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The once mighty PC treads a path towards extinction

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[W]hile PCs will continue to be much-used devices, they’re no longer at the leading edge of computing. They’re going the way of the vacuum tube, typewriter, vinyl records, CRT and incandescent light bulbs.

That’s a strong statement by Mark Dean, made even stronger when you consider his credentials. Dean is IBM’s(s ibm) Chief Technology Officer for the company’s Middle East and Africa region. If that doesn’t lend credence, perhaps this will: Dean was on the team of 12 engineers that designed the original IBM 5150 Personal Computer, which celebrates its 30-year anniversary tomorrow.

Yet with such a rich personal computing history behind him, Dean says he’s moved on from traditional computers already; he now favors a tablet as his primary device.

Dean suggests that new computing ideas such as social networks and consumer interaction are pushing the PC aside. I agree; these activities are mobile by their very nature, and so are the devices that enable them.

That’s why smartphone sales began to surpass that of PC sales earlier this year and why there’s a fast-growing market for portable tablets powered by low-powered smartphone components. Mobile apps that offer bite-sized but specific functionality paired with small connected devices are the new tools of choice for many: Even for one of the men who helped design the first popular PC.

6 Responses to “The once mighty PC treads a path towards extinction”

  1. Why are tablets, smart phones and PC considered different devices? They are at their heart nearly the same hardware merely in different form factors. Tablets and smart phones, to me, are merely an evolution of the PC. Tablets and smart phones are still general use devices. Whether its gaming, blogging, photo editing, web browsing, etc… I basically do the same thing on all three devices. The only thing that has changed is a question of mobility and input method.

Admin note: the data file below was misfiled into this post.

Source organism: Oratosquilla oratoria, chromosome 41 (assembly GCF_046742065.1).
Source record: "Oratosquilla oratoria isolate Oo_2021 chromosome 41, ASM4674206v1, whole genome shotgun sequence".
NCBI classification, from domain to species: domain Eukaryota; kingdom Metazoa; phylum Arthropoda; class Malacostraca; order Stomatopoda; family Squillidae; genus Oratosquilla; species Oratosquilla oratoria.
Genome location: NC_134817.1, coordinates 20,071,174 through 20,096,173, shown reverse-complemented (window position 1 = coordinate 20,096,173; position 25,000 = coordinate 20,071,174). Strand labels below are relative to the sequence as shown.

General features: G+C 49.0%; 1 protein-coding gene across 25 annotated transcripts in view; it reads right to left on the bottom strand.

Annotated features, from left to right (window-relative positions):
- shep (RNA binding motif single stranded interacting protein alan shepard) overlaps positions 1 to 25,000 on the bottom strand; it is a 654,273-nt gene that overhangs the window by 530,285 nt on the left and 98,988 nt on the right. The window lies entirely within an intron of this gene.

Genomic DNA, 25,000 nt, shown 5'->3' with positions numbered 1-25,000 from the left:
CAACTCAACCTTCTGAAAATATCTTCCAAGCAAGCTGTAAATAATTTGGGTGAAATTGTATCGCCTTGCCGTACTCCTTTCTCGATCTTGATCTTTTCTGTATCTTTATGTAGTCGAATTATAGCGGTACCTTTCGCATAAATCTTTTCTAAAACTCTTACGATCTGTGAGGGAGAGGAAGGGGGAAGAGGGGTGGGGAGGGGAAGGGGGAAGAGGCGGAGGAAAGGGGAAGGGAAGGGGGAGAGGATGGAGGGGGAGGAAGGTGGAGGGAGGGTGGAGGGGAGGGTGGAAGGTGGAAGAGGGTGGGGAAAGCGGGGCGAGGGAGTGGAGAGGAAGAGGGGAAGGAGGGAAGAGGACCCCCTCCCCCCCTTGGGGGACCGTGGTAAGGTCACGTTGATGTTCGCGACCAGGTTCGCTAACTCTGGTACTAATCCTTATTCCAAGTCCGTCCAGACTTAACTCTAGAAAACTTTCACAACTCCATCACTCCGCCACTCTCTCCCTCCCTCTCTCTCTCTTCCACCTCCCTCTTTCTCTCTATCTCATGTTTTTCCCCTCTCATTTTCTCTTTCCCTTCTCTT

If this the argument that is going to be made, then PC’s died years ago when notebooks surged in sales. Smart phones and tablets then are not killing the PC…it was already dead. Tablets and smart phones are killing notebooks.

  2. I beleive we still have a long way to go before considering pc going extent like a typewriter, etc. There r lots reasons to support my views: When we talk about portable tablets still they are being used by tech savvy individuals still away from common mass, the price constraint of this products, adaptability of this tech gadgets. In short we are still a long way to go!!!!

  3. I agree with what Paul has written. There are certain tasks which will most likely never be transfered to a tablet. Off the top of my head, AutoCAD and most general engineering design work comes to mind, in part because that is what I do. The reasons are multiple: processing power is critical for many specialized engineering programs, so tablets won’t be efficient even if the software is developed specifically for them. The use of multiple screens is invaluable in engineering work, as well as many other disciplines. I have a friend who was a financial analyst on Wall Street. He had six monitors. His boss had nine. Can’t do that with a tablet. Finally text entry is currently difficult on a tablet, and most tablets do not have the multitasking capabilities I use when trying to write while researching and collating information. Sure, the multitasking issues may get better, but the need for a physical keyboard will always be there (at least to some extent). And using a physical keyboard makes the use of a touch screen less convenient.

    Yes, a lot of work will transfer to tablets. Especially for people who move around throughout the day (such as doctors), the flexibility, portability, and long battery life will drive adoption. But the PC will not be extinct in my lifetime, and I doubt ever.

  4. Sumit Mittal

    More than the PC desktops, I believe laptops will have a bigger challenge. People will need high end machines to perform tasks such as: Programming, designing, etc – for which laptop might not be the best option. For other tasks there will be tablets/ipads, etc. No room for laptops…..

  5. I don’t want to be a downer, but Mr. Dean is only stating the obvious when he says that the tablet will surpass the PC, ‘eventually’. Any technology can replace another when their functionality overlap and the new technology reaches a convergence of price, power, and convenience.

  6. I can see voice recognition replacing keyboards in some environments but not others (working in that coffee house…). And we’ll need larger displays not shared with the family’s TV habits. Nah, I’ll keep my PC for a while, but look forward to seeing what Mr. Dean has in mind.